By Tom Roland – GAC
Two major icons are celebrating their 50th anniversaries in 2010: Loretta Lynn and Tootsie’s Orchid Lounge.
You certainly know Loretta, the woman whose feisty songs about contemporary womanhood made her an easy selection for the Country Music Hall of Fame.
If you don’t know about Tootsie’s, you should. The purple bar sits on Lower Broadway in Nashville, across the alley from the Ryman Auditorium, where the the Grand Ole Opry was held when Loretta made her debut in 1960. Tootsie’s is a small watering hole that still exists. During its early years, it was the gathering place for many of country’s songwriters and biggest stars, including Willie Nelson, Kris Kristofferson, Mel Tillis, Faron Young, Marty Robbins, Harlan Howard and Hank Cochran.
Tootsie’s officially opened in March 1960. Loretta made her Opry debut in October that year, and her husband, Mooney, found the bar right away. Read the rest of this entry »
by Margaret Renkl – Nashville Scene
Loretta Lynn was born in an Appalachian coal-mining community so far from the rhinestones of Nashville there wasn’t so much as a dirt road for getting down the mountain. People entered Butcher Holler, Ky., by way of a footpath, and they almost never left.
Lynn did, of course — an exit she credits to her late husband, Oliver Lynn (known to the world as “Doolittle” or “Doo”), whom she married at 13. Loretta was still a teenager when Doolittle bought her a guitar for their anniversary, telling her he liked the way she sang to their babies (four by the time Loretta was 18). Doolittle was also the one who took Loretta to her first honky-tonk and talked the band into giving her a turn onstage.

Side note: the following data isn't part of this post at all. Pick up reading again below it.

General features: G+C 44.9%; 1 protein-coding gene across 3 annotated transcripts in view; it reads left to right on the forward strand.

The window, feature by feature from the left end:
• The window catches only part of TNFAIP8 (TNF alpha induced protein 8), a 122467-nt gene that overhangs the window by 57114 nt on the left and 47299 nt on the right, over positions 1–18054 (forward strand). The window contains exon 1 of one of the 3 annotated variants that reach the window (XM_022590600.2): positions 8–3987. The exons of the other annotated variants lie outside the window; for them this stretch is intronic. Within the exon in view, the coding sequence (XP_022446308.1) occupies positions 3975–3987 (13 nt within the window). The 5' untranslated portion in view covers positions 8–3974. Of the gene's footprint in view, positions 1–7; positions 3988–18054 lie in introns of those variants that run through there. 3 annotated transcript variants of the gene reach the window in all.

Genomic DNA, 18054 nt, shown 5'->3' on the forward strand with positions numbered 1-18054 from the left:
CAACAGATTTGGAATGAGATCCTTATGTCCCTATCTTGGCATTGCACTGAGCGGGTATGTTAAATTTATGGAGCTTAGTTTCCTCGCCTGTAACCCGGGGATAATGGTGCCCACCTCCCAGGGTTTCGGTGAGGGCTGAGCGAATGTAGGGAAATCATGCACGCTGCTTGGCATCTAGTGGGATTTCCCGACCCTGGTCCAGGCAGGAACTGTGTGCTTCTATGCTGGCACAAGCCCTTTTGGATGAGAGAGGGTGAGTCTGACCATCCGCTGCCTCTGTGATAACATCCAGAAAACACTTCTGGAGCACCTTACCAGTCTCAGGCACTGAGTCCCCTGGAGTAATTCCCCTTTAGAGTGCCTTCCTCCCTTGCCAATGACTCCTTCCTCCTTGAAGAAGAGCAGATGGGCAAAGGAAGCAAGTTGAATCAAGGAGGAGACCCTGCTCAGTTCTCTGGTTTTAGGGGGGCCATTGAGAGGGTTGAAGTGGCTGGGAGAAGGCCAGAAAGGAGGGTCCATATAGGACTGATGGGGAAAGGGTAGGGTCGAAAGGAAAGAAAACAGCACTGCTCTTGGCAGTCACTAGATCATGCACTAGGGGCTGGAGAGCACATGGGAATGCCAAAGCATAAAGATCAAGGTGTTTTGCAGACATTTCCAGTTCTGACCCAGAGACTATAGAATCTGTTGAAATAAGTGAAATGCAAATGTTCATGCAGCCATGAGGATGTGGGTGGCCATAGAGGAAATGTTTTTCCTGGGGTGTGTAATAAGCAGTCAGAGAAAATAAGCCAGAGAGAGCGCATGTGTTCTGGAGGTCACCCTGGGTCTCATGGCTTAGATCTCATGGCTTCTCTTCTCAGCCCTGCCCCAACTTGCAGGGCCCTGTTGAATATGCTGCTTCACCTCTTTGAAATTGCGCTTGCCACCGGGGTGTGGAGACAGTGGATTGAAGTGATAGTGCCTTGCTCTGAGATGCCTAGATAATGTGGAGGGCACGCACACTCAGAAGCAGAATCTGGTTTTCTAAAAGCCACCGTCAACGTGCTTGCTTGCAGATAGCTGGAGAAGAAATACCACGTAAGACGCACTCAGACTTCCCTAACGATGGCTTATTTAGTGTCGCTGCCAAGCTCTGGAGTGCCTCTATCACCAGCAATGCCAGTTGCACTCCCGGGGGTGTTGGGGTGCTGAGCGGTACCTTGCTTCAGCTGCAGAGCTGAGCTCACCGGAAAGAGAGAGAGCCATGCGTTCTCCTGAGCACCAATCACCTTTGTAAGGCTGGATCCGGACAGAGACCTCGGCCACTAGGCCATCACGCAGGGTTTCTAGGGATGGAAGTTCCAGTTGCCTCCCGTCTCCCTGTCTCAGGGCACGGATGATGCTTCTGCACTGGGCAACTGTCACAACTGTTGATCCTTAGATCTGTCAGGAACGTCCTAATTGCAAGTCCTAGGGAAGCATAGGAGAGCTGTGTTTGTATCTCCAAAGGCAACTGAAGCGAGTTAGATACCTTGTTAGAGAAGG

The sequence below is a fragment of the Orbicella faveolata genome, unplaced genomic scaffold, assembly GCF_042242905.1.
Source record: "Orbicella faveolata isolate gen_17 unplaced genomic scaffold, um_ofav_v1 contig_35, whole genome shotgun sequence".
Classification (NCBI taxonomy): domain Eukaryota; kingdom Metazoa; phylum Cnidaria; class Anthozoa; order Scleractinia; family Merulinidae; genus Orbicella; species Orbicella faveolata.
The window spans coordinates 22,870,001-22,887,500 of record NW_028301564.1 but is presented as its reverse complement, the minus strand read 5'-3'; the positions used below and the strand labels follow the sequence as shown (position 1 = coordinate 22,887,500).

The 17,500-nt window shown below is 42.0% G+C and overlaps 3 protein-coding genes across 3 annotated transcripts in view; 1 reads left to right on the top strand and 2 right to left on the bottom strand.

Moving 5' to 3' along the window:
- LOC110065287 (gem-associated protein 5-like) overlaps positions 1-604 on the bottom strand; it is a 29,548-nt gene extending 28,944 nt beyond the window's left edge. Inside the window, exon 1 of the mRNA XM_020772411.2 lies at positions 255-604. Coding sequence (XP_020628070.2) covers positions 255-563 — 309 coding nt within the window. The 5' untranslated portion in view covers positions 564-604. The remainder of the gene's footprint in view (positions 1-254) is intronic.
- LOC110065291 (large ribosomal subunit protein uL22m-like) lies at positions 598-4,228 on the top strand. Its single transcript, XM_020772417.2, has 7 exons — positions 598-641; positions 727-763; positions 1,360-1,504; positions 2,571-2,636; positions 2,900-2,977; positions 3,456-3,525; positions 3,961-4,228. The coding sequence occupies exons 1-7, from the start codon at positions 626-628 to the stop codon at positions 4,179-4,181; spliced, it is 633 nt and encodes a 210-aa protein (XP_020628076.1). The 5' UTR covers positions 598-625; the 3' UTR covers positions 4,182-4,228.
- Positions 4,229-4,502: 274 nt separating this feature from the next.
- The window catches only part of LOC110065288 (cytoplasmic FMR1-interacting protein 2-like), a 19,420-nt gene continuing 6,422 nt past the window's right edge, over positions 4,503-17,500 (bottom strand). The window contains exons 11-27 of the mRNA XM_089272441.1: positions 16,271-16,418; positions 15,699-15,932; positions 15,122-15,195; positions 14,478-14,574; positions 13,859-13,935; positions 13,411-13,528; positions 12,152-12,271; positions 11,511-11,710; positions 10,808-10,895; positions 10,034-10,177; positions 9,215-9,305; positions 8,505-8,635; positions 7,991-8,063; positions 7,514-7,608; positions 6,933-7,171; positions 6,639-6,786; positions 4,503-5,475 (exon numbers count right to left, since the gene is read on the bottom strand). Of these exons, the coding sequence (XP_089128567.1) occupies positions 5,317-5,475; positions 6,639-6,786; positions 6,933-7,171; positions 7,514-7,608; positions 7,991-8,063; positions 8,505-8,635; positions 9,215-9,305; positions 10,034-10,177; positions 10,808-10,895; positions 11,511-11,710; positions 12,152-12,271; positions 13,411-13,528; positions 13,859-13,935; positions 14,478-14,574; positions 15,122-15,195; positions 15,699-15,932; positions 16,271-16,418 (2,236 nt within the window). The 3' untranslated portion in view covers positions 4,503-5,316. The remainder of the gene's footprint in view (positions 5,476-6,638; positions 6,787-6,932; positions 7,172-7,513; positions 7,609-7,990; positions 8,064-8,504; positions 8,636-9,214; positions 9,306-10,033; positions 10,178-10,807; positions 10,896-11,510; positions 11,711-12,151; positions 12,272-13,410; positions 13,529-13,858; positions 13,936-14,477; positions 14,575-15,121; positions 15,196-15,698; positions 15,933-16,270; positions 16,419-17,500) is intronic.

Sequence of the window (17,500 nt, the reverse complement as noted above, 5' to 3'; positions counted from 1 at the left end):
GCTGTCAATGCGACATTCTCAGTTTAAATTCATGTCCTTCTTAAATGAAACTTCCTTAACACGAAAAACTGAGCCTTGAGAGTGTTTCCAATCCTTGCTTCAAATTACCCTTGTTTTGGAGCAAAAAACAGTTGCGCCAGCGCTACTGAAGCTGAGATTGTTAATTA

But Loretta was the one who sang. And Loretta was the one who started writing the songs that spoke to so many women: poor, entirely at the mercy of their husbands, and covered up with babies. She has said she never considered herself part of the women’s movement. Nevertheless, when she sang, in her then-scandalous 1975 hit “The Pill,” that birth control would let her trade her “old maternity dress” for “miniskirts, hotpants and a few little fancy frills,” her frankness about women’s changing roles had the force of truth spoken to power.
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Loretta Lynn celebrates her 50th year as a country music star with an all-star party, a new tribute album and a special Grammy salute. In this cover story, Loretta talks about her career, health, songwriting and the new album, which features Miranda Lambert, Alan Jackson, Martina McBride and many other artists. “I couldn’t believe that so many wanted to sing on it,” she humbly declares. Loretta also adds that she feels healthy and ready to work. “I still want to sing,” she says. “If I can still sing, that’s what I’ll do.” To learn more, pick up the November 8, 2010 issue of Country Weekly, on newsstands now.
“You’re Lookin’ at Country” singer, the legendary Loretta Lynn celebrates her 50-year anniversary in the country music industry. CMT Insider caught up with her for an exclusive interview as she opens up about her career, life and new tribute album, Coal Miner’s Daughter, where she worked with artists like Miranda Lambert, Sheryl Crow and
by Stephen L. Betts – The Boot
Fall may be in the air, but it’s not too early to start thinking about the upcoming spring and summer festival season. With a star-packed lineup, the fifth annual Stagecoach Music Festival is a great place to start. Set for Saturday, April 30, and Sunday, May 1, 2011, acts announced for the two-day fest in California include Loretta Lynn, Kenny Chesney, Rascal Flatts and Carrie Underwood, along with Darius Rucker, Josh Turner, Leon Russell, Easton Corbin, Gatlin Brothers, Jack Ingram, Mel Tillis, Rodney Crowell, Wanda Jackson and Rhonda Vincent.
Tickets for the popular festival, which takes place at the Empire Polo Club in Indio, Calif., will go on sale Friday, November 5, at all Ticketmaster outlets and at the official Stagecoach festival website. Read the rest of this entry »